Among percussion instruments, the important ones are the dhol, nagara,
daba, khol, mridanga, jaidhol etc. The dhol, the common drum, is used
in Bihu dance. Taka, a simple instrument of a piece of bamboo-tube split
from one side, is beaten to keep time measurement in Bihu song and
dance. Others are generally used in religious functions, the khol being
the principal tala instrument for Vaishnava music. Jaidhol is also used
in wedding ceremonies. Khanjari, small and light and a combination
of drum and cymbals, also belongs to this class.
Wind instruments (Susir) used for Assamese folk
music are the flute, the Ciphung bahi of the Bodos, the kali, the pepa,
the singa and the gagana. The Ciphung is a long bamboo flute played at
Kali, like its more developed version the sehnai, is played
in wedding ceremonies. The singa, from sing (horn) is made of a buffalo
horn with a little bamboo pipe thrust into it, some hill-folk use an ox-horn
also. Pepa, inseparable from the Bihu festival, is in fact only a reed-pipe
which is usually connected to a buffalo-horn. Gagana is a small, split-bamboo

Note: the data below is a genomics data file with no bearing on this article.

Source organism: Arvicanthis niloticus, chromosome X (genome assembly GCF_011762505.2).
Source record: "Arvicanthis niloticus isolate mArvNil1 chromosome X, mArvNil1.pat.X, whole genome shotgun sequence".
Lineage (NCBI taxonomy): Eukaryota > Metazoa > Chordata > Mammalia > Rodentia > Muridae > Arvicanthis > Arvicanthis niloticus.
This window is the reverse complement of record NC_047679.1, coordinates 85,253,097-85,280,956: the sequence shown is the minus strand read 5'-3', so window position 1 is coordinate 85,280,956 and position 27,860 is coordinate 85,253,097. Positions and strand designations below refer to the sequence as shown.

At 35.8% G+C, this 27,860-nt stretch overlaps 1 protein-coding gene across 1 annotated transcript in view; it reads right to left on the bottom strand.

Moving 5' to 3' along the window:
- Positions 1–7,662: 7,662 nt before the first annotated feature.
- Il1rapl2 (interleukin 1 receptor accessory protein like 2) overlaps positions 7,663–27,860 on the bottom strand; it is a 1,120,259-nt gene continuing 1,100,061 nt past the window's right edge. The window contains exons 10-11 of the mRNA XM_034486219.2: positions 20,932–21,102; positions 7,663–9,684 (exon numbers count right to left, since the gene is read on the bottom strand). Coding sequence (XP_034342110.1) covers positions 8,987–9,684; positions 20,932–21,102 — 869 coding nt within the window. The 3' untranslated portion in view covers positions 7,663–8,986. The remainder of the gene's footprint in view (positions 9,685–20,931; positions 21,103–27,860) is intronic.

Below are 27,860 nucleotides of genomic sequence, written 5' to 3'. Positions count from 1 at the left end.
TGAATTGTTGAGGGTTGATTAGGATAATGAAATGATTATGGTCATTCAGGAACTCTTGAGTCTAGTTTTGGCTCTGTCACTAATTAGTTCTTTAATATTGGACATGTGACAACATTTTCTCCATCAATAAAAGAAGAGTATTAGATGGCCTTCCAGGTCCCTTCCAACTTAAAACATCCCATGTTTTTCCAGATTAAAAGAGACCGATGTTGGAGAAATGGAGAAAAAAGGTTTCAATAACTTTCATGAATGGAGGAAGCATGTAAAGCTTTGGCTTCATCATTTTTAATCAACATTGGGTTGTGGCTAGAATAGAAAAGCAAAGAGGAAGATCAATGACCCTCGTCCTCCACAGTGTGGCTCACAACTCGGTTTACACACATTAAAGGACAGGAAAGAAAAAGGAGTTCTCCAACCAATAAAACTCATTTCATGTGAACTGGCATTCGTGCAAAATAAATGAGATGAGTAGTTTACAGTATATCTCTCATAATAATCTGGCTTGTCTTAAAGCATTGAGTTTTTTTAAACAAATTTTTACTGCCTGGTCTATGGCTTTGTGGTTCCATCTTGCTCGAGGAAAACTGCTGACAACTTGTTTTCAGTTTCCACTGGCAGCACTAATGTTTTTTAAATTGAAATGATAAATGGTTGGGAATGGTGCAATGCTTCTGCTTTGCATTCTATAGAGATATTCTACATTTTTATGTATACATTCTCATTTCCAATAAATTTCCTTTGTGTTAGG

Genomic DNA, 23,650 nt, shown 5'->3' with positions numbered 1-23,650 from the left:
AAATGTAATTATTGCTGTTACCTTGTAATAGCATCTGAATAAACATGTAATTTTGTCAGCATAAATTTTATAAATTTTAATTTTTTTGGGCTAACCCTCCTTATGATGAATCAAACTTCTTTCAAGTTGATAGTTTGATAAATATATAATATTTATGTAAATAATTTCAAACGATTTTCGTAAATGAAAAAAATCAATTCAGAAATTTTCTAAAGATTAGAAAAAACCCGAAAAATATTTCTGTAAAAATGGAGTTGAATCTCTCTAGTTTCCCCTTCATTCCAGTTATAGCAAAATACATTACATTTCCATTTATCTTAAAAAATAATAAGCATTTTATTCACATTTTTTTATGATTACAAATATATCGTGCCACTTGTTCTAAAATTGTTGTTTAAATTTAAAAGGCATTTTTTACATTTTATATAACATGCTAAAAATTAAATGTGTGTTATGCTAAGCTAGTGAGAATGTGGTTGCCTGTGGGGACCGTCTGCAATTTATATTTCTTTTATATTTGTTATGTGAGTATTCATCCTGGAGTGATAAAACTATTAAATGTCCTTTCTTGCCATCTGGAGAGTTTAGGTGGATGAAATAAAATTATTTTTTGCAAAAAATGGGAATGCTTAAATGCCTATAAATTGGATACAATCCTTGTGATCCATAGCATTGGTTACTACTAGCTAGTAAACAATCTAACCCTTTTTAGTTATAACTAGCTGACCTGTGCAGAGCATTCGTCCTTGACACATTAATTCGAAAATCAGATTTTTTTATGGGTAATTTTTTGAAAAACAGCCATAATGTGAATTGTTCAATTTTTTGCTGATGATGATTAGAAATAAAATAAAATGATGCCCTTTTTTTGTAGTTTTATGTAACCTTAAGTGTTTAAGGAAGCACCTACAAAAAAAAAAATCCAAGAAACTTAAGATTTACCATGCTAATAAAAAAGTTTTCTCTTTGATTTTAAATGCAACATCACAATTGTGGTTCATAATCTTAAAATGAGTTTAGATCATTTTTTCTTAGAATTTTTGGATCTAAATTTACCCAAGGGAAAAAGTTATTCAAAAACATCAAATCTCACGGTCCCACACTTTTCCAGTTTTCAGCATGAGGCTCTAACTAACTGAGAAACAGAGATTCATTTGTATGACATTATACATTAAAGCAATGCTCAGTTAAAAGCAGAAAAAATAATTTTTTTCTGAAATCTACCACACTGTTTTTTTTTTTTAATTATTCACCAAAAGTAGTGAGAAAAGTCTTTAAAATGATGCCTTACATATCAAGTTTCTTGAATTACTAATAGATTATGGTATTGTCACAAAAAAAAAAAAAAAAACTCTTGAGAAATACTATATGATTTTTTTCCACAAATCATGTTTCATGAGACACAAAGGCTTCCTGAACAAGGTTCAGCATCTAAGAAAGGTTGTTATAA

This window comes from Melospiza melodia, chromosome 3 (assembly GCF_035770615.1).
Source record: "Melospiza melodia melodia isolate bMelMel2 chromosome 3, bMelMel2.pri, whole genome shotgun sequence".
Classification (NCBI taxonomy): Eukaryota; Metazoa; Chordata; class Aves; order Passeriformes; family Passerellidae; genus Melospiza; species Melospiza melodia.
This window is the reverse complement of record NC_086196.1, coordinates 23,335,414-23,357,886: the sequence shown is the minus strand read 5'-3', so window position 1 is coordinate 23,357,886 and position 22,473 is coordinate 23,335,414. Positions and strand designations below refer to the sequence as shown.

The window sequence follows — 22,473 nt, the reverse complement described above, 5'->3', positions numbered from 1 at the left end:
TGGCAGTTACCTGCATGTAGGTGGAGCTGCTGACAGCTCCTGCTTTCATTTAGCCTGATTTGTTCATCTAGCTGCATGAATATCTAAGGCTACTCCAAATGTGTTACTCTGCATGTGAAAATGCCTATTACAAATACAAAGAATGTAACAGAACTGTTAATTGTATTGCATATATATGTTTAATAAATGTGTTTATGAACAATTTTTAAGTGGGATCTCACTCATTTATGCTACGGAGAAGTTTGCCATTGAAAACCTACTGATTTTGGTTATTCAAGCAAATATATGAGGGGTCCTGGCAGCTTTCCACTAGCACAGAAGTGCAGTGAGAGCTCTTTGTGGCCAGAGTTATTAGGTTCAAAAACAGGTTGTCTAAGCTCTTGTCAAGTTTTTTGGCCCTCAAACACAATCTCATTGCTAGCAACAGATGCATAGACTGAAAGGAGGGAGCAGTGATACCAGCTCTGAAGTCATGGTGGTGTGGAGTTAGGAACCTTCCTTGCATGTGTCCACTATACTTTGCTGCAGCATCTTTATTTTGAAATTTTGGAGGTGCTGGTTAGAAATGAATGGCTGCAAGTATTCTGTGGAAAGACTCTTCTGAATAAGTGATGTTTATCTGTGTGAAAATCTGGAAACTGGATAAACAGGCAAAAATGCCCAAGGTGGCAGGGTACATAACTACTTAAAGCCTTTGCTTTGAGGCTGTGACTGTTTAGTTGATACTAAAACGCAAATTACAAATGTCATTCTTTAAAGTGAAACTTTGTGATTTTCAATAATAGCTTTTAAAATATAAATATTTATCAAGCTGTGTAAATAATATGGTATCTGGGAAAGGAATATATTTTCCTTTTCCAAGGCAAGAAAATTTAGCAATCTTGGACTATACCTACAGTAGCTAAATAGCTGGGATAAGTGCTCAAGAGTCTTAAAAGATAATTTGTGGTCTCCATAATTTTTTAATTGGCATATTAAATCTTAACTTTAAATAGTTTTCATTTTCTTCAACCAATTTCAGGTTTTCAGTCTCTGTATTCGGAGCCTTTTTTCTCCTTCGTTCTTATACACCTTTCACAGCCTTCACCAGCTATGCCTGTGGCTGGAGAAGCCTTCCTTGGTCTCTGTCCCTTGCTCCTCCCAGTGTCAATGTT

instrument, very finely cut and delicate. It is played by young women
by holding it between the teeth, striking with the right forefinger, allowing
the wind to pass as and when necessary.
The stringed instruments (tala) used by villagers are
the tokari, the been and the serja or serenda. The Tokari, played like
an ektara or a sitar, is widely used by folk singers and also by wandering
minstrels who sing mystic songs like Deh Bicarar Geets. The sarod-like
serenda is a Bodo instrument played with a bow. Been is also played with
a bow, it is an evening companion of village youths who may roam about
playing lilting folk-tunes. Of the Ghana classes the most important is
the tal (cymbals) which has many a ramification like bhortal, khutital,
karatal, mandira etc. Bhortal, the largest pair of cymbals, used by the
Vaishnavas, is reputed to have been imported from the Bhotas or Bhutias.
The tiniest, the Khutital, is played by Oja-Pali performers Kah, a flat
bell, and ghanta, sounded during the progress of a worship, fall under
the ghana class.